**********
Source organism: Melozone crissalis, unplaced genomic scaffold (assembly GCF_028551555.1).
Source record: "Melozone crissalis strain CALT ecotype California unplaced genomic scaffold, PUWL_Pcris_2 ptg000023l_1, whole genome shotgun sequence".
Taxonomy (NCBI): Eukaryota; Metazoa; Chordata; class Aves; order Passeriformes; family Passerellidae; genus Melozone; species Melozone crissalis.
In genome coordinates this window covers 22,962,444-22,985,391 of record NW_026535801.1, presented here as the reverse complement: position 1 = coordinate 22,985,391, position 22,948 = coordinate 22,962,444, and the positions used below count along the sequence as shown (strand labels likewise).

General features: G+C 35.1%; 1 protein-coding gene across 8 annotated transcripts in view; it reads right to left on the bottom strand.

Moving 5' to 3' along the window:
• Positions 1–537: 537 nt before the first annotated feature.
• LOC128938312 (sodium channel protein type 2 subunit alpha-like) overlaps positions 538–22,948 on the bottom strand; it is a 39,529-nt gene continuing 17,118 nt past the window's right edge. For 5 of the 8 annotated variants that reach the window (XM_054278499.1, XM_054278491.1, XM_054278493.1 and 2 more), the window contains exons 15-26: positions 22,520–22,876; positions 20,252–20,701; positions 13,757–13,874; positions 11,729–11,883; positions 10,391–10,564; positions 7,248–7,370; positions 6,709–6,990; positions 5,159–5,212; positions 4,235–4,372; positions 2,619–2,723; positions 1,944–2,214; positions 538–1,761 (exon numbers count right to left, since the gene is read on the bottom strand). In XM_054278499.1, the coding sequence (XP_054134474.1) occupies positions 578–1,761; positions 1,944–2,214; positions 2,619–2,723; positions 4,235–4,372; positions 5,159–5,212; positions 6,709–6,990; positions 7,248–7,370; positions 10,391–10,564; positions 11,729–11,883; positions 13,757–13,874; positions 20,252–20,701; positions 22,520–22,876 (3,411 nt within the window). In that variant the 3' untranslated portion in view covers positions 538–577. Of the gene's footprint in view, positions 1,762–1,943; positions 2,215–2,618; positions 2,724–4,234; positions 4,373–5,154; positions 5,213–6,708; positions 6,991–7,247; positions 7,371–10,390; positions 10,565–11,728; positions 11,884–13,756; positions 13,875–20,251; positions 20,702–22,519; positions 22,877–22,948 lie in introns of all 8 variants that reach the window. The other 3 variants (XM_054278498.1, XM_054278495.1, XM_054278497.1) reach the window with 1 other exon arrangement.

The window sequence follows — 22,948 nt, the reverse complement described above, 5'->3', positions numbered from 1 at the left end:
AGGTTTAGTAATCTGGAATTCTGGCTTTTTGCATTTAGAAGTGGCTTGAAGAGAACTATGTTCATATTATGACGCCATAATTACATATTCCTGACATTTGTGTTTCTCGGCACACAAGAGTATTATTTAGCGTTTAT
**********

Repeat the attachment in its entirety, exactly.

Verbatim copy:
Source organism: Melozone crissalis, unplaced genomic scaffold (assembly GCF_028551555.1).
Source record: "Melozone crissalis strain CALT ecotype California unplaced genomic scaffold, PUWL_Pcris_2 ptg000023l_1, whole genome shotgun sequence".
Taxonomy (NCBI): Eukaryota; Metazoa; Chordata; class Aves; order Passeriformes; family Passerellidae; genus Melozone; species Melozone crissalis.
In genome coordinates this window covers 22,962,444-22,985,391 of record NW_026535801.1, presented here as the reverse complement: position 1 = coordinate 22,985,391, position 22,948 = coordinate 22,962,444, and the positions used below count along the sequence as shown (strand labels likewise).

General features: G+C 35.1%; 1 protein-coding gene across 8 annotated transcripts in view; it reads right to left on the bottom strand.

Moving 5' to 3' along the window:
• Positions 1–537: 537 nt before the first annotated feature.
• LOC128938312 (sodium channel protein type 2 subunit alpha-like) overlaps positions 538–22,948 on the bottom strand; it is a 39,529-nt gene continuing 17,118 nt past the window's right edge. For 5 of the 8 annotated variants that reach the window (XM_054278499.1, XM_054278491.1, XM_054278493.1 and 2 more), the window contains exons 15-26: positions 22,520–22,876; positions 20,252–20,701; positions 13,757–13,874; positions 11,729–11,883; positions 10,391–10,564; positions 7,248–7,370; positions 6,709–6,990; positions 5,159–5,212; positions 4,235–4,372; positions 2,619–2,723; positions 1,944–2,214; positions 538–1,761 (exon numbers count right to left, since the gene is read on the bottom strand). In XM_054278499.1, the coding sequence (XP_054134474.1) occupies positions 578–1,761; positions 1,944–2,214; positions 2,619–2,723; positions 4,235–4,372; positions 5,159–5,212; positions 6,709–6,990; positions 7,248–7,370; positions 10,391–10,564; positions 11,729–11,883; positions 13,757–13,874; positions 20,252–20,701; positions 22,520–22,876 (3,411 nt within the window). In that variant the 3' untranslated portion in view covers positions 538–577. Of the gene's footprint in view, positions 1,762–1,943; positions 2,215–2,618; positions 2,724–4,234; positions 4,373–5,154; positions 5,213–6,708; positions 6,991–7,247; positions 7,371–10,390; positions 10,565–11,728; positions 11,884–13,756; positions 13,875–20,251; positions 20,702–22,519; positions 22,877–22,948 lie in introns of all 8 variants that reach the window. The other 3 variants (XM_054278498.1, XM_054278495.1, XM_054278497.1) reach the window with 1 other exon arrangement.

The window sequence follows — 22,948 nt, the reverse complement described above, 5'->3', positions numbered from 1 at the left end:
AGGTTTAGTAATCTGGAATTCTGGCTTTTTGCATTTAGAAGTGGCTTGAAGAGAACTATGTTCATATTATGACGCCATAATTACATATTCCTGACATTTGTGTTTCTCGGCACACAAGAGTATTATTTAGCGTTTAT